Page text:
7 times having a thick skin is necessary in the hospitality industry
While a career in the hospitality industry can be incredibly rewarding, it also takes a special type of personality to effectively deal with the constant pressure, difficult attitudes, necessary sacrifices and physical demands you will encounter every day. If your skin isn’t ‘thick enough’ to handle challenging situations like the ones described below, you may want to consider other employment opportunities.
1. An irate customer is screaming at you—again
The only thing her picky child will eat is ‘chicken fingers,’ but they have to be vegetarian, gluten and allergen free—and your menu only offers chicken fingers made of chicken, battered in flour and fried in peanut oil. They were promised a king bed and you put them in a room with a queen. He had to wait five minutes for his ‘dry martini’ and it isn’t dry enough. Her credit card was declined. This isn’t what grandpa ordered… you get the picture. Many customers are entitled and impatient, get upset easily, or are prone to ‘bad days’ which quickly become yours. And what do you have to do? Smile politely, apologize for situations that are not your fault and find creative ways to appease them.
2. You’ve burnt your hand/cut your finger/banged your head for the eleventh million time
Stoves are hot, knives are sharp, and it really hurts to bang your head on a bathroom sink (I speak from experience). Accidents and injuries can become everyday occurrences when you work in hospitality, especially when you’re exhausted at the end of a long shift or pulled in a dozen different directions in the middle of a busy one. While not all of these incidents are severe enough to require reporting, data from the Bureau of Labor Statistics shows there were 3.5 recorded injury and illness cases per every 100 workers in the accommodations and food services sector in 2014.
3. Your feet feel like they are literally on fire, and your lower back pain is just fanning the flames
The majority of jobs available in hospitality require you to spend A LOT of time (like, entire shifts) on your feet. While the good news is that all this standing can help you stay trim and keep your heart healthy, the bad news is it can be hell on your feet—even if you’re willing to wear orthopedic old lady shoes. And that’s not all. Whether you’re cooking in the kitchen, serving in the dining room, maintaining the grounds, handling services at the front desk or cleaning the rooms, you’re also going to find yourself frequently bending, reaching and stooping as well as lifting and carrying 20 pounds or more.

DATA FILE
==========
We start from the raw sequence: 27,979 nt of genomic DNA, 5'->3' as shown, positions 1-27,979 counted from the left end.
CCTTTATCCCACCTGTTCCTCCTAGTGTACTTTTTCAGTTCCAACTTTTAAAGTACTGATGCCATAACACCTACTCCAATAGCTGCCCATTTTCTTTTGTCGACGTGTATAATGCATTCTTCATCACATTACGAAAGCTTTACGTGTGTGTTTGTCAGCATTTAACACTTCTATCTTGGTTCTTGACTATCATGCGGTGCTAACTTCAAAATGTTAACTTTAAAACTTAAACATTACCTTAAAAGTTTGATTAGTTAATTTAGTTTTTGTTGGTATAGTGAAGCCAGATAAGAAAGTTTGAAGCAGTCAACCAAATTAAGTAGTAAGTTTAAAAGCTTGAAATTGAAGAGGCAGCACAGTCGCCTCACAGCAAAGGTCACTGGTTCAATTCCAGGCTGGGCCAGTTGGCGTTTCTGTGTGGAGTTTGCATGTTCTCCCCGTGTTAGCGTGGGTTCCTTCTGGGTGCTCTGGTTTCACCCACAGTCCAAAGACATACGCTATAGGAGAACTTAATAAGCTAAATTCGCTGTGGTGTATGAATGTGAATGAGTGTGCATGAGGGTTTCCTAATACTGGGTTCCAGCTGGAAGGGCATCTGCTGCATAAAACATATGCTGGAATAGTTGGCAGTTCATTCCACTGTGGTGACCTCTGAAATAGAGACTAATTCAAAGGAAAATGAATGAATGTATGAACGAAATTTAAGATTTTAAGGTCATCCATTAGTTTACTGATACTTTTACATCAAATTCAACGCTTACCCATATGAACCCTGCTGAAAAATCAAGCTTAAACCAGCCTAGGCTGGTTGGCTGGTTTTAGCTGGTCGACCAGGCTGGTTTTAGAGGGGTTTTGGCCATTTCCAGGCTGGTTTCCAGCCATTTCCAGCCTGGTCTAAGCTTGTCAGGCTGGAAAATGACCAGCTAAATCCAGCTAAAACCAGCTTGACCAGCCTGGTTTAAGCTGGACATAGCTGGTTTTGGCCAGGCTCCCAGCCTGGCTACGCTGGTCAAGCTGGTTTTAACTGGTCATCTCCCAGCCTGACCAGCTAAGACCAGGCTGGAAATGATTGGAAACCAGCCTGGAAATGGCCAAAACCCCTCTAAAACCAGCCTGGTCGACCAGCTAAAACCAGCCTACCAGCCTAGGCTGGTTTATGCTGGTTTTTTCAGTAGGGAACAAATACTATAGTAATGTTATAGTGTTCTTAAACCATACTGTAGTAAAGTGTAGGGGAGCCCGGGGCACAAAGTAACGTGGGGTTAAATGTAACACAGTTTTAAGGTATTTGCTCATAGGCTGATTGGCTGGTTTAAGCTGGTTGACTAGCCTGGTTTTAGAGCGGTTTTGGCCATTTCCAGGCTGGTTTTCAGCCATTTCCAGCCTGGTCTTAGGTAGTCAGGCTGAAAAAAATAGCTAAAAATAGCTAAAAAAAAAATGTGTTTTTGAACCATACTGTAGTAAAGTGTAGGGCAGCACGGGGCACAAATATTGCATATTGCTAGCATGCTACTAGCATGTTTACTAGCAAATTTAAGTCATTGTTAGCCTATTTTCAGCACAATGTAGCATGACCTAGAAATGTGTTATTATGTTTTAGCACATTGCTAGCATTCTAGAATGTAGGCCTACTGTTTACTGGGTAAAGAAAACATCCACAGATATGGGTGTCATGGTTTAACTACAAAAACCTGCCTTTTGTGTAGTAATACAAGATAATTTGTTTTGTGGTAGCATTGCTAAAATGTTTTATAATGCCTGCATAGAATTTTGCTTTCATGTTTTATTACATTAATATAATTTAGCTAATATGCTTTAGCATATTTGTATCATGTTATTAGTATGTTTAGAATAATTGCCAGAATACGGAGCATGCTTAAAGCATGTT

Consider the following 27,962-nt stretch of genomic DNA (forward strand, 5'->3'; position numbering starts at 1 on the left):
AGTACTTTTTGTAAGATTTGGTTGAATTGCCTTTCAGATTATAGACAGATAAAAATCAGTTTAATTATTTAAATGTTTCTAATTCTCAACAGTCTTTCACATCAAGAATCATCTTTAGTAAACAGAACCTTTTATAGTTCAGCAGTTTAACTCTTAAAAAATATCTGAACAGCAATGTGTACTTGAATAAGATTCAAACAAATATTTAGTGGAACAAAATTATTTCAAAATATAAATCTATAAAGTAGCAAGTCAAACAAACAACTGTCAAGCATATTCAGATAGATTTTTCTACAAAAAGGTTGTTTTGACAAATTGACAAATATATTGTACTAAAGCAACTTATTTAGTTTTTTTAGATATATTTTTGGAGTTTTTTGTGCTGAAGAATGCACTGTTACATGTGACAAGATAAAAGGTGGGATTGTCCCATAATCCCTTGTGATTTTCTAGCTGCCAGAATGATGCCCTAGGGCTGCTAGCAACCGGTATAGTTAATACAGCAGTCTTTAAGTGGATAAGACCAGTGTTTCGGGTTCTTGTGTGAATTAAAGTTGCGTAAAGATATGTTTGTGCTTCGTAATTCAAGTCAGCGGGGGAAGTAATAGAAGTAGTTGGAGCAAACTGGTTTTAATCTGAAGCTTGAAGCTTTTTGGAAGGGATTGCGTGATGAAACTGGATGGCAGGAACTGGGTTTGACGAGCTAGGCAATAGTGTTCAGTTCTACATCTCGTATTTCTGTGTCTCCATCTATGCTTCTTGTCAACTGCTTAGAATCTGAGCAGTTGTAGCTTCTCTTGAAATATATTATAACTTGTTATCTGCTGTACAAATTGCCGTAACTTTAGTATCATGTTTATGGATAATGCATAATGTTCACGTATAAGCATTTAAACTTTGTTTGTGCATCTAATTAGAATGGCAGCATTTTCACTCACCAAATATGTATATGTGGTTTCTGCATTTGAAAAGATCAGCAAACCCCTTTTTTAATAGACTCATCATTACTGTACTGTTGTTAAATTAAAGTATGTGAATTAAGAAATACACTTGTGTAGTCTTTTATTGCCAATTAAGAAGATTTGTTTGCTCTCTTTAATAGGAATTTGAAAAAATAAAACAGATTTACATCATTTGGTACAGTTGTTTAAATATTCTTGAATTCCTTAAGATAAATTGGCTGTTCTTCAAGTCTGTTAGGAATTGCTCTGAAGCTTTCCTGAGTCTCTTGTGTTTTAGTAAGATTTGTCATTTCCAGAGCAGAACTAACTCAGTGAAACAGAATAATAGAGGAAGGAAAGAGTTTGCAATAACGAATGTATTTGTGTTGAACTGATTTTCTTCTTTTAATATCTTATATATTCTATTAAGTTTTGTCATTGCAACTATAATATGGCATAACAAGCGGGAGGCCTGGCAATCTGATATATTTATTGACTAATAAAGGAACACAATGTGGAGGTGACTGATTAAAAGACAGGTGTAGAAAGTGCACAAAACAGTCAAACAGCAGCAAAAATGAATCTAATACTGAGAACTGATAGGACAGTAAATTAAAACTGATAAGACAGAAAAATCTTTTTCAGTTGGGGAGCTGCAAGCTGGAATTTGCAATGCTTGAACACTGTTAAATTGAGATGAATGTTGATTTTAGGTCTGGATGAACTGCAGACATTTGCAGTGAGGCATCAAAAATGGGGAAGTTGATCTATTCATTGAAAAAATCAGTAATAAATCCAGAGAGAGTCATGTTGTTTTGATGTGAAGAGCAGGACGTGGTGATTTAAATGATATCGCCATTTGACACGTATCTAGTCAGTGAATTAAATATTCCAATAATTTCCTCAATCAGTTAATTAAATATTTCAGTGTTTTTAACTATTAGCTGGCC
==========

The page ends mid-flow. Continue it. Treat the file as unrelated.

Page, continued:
4. The guest service line is 12 deep and your shift is technically over
You’ve been working hard for eight hours and it’s time to clock out and give your feet a break. But two busses from the airport just arrived with new guests, and a long line is forming quickly. Do you say “good luck” to your colleagues and walk away? Of course not. Instead, you remain at your post and put in 30 extra minutes for the third time this week. You’ll probably miss your own bus home, but at least the hotel will retain its reputation for efficient and painless check-ins.
5. Your boss denied your time off request so you have to miss your best friend’s bridal shower/wedding/baby shower
If you work in hospitality and have a Monday through Friday, 9-to-5 position, you’re the exception, not the rule. Most employees at hotels and restaurants work early mornings, late nights, weekends and holidays—at least occasionally. And it can be tough to get time off—particularly during ‘busy’ seasons or unpopular shifts. This means you have to resign yourself to missing some of life’s special occasions if you want to advance your career.
6. Your table of 10 just left—and they didn’t even bother to tip
Restaurant employees—especially those who work the front of the house—rely heavily on tips. Unfortunately, some customers just don’t care. And you have to treat them the same, whether they’re poor tippers or fail to tip at all. With luck, your next table will be extra generous and you’ll still wind up with a healthy average by the end of your shift. If uncertain earnings make you nervous, you may want to leave and find a new career elsewhere.
7. The grill cook just made his fifth offensive joke of the night
As the old saying goes, if you can’t take the heat, stay out of the kitchen—only in this case, the heat is in the form of offensive jokes and raunchy comments. If you’re easily upset by less than politically correct humor, cry when yelled at, or expect to be treated with nothing but respect, you probably don’t have a thick enough skin to work in the hospitality industry.